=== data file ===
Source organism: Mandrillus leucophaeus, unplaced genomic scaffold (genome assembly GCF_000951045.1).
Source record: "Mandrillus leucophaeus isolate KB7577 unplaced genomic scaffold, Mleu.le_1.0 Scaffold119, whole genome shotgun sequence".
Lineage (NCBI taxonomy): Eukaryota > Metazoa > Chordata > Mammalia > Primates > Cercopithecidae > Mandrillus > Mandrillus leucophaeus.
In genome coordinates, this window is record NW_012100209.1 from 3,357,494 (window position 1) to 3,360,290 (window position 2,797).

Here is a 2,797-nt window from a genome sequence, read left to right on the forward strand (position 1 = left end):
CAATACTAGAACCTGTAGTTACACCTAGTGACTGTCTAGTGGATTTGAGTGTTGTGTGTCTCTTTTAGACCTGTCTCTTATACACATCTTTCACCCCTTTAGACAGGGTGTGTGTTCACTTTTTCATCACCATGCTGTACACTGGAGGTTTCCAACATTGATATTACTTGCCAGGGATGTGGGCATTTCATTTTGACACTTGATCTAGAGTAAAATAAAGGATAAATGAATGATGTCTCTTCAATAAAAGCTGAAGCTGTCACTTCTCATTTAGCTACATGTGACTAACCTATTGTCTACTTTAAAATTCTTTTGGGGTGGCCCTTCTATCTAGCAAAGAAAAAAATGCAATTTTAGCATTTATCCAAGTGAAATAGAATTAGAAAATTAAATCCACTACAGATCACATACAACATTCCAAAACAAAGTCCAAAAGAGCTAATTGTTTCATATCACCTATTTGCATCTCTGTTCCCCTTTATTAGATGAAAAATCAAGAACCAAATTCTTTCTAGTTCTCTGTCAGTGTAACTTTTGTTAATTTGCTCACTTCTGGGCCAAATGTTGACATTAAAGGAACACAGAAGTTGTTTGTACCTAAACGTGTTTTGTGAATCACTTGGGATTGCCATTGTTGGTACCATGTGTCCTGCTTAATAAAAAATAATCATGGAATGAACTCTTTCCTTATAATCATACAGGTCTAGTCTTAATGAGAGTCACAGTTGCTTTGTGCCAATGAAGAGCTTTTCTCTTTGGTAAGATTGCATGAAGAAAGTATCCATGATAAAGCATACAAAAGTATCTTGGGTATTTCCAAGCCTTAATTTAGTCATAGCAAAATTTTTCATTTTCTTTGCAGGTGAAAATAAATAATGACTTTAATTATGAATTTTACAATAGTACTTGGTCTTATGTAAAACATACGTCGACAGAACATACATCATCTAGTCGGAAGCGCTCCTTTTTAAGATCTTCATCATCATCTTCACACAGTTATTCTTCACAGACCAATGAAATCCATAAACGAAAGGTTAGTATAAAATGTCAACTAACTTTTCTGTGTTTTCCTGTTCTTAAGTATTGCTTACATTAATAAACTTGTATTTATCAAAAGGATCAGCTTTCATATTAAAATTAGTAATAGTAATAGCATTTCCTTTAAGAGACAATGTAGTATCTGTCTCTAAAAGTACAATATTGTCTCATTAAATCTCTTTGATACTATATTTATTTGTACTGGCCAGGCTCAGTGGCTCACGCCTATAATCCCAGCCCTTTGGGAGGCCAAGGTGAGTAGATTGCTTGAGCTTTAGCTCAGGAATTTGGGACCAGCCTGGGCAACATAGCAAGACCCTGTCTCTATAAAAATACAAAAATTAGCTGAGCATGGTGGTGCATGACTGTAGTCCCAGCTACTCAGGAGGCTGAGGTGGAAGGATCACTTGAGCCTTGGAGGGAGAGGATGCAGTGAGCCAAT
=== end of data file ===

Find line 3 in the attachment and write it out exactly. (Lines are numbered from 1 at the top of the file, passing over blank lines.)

Lineage (NCBI taxonomy): Eukaryota > Metazoa > Chordata > Mammalia > Primates > Cercopithecidae > Mandrillus > Mandrillus leucophaeus.